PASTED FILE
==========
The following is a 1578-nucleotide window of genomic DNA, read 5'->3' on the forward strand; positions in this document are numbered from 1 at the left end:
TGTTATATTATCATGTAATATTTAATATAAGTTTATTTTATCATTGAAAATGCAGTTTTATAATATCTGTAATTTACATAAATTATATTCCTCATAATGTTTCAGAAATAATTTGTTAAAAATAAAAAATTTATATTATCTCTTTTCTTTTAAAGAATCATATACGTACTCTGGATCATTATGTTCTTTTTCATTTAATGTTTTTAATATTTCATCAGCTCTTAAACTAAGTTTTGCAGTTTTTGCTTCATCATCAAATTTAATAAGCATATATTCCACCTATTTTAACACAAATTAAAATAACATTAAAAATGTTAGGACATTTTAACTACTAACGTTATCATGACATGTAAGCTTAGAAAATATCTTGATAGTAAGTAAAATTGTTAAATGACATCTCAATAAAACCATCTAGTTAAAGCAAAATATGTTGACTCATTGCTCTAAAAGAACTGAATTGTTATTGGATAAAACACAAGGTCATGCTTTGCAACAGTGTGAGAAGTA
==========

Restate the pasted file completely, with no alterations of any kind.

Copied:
The following is a 1578-nucleotide window of genomic DNA, read 5'->3' on the forward strand; positions in this document are numbered from 1 at the left end:
TGTTATATTATCATGTAATATTTAATATAAGTTTATTTTATCATTGAAAATGCAGTTTTATAATATCTGTAATTTACATAAATTATATTCCTCATAATGTTTCAGAAATAATTTGTTAAAAATAAAAAATTTATATTATCTCTTTTCTTTTAAAGAATCATATACGTACTCTGGATCATTATGTTCTTTTTCATTTAATGTTTTTAATATTTCATCAGCTCTTAAACTAAGTTTTGCAGTTTTTGCTTCATCATCAAATTTAATAAGCATATATTCCACCTATTTTAACACAAATTAAAATAACATTAAAAATGTTAGGACATTTTAACTACTAACGTTATCATGACATGTAAGCTTAGAAAATATCTTGATAGTAAGTAAAATTGTTAAATGACATCTCAATAAAACCATCTAGTTAAAGCAAAATATGTTGACTCATTGCTCTAAAAGAACTGAATTGTTATTGGATAAAACACAAGGTCATGCTTTGCAACAGTGTGAGAAGTA